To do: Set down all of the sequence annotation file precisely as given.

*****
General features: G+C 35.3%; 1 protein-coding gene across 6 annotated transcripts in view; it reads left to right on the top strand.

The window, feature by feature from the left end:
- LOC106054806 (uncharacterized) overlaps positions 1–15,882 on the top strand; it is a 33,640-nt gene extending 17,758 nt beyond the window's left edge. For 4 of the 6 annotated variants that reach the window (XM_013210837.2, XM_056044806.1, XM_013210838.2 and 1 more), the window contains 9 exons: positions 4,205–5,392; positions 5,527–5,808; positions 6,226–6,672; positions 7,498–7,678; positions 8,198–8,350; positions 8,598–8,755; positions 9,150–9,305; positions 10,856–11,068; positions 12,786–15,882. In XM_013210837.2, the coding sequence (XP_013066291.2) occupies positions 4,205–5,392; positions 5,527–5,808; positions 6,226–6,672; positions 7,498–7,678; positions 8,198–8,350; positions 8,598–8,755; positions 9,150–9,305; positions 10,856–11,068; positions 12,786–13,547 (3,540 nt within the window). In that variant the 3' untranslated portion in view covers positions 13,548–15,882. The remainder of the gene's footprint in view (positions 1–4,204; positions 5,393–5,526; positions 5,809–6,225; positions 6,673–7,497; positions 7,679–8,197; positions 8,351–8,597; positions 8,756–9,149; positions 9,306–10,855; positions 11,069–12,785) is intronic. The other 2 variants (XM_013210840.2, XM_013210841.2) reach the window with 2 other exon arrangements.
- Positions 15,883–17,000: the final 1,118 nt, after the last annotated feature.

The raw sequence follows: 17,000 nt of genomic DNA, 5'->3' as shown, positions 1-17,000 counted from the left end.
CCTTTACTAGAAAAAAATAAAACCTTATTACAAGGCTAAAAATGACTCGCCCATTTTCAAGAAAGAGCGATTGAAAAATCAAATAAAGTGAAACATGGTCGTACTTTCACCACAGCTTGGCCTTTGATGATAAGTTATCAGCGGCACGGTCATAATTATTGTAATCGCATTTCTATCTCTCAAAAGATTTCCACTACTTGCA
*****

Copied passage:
General features: G+C 35.3%; 1 protein-coding gene across 6 annotated transcripts in view; it reads left to right on the top strand.

The window, feature by feature from the left end:
- LOC106054806 (uncharacterized) overlaps positions 1–15,882 on the top strand; it is a 33,640-nt gene extending 17,758 nt beyond the window's left edge. For 4 of the 6 annotated variants that reach the window (XM_013210837.2, XM_056044806.1, XM_013210838.2 and 1 more), the window contains 9 exons: positions 4,205–5,392; positions 5,527–5,808; positions 6,226–6,672; positions 7,498–7,678; positions 8,198–8,350; positions 8,598–8,755; positions 9,150–9,305; positions 10,856–11,068; positions 12,786–15,882. In XM_013210837.2, the coding sequence (XP_013066291.2) occupies positions 4,205–5,392; positions 5,527–5,808; positions 6,226–6,672; positions 7,498–7,678; positions 8,198–8,350; positions 8,598–8,755; positions 9,150–9,305; positions 10,856–11,068; positions 12,786–13,547 (3,540 nt within the window). In that variant the 3' untranslated portion in view covers positions 13,548–15,882. The remainder of the gene's footprint in view (positions 1–4,204; positions 5,393–5,526; positions 5,809–6,225; positions 6,673–7,497; positions 7,679–8,197; positions 8,351–8,597; positions 8,756–9,149; positions 9,306–10,855; positions 11,069–12,785) is intronic. The other 2 variants (XM_013210840.2, XM_013210841.2) reach the window with 2 other exon arrangements.
- Positions 15,883–17,000: the final 1,118 nt, after the last annotated feature.

The raw sequence follows: 17,000 nt of genomic DNA, 5'->3' as shown, positions 1-17,000 counted from the left end.
CCTTTACTAGAAAAAAATAAAACCTTATTACAAGGCTAAAAATGACTCGCCCATTTTCAAGAAAGAGCGATTGAAAAATCAAATAAAGTGAAACATGGTCGTACTTTCACCACAGCTTGGCCTTTGATGATAAGTTATCAGCGGCACGGTCATAATTATTGTAATCGCATTTCTATCTCTCAAAAGATTTCCACTACTTGCA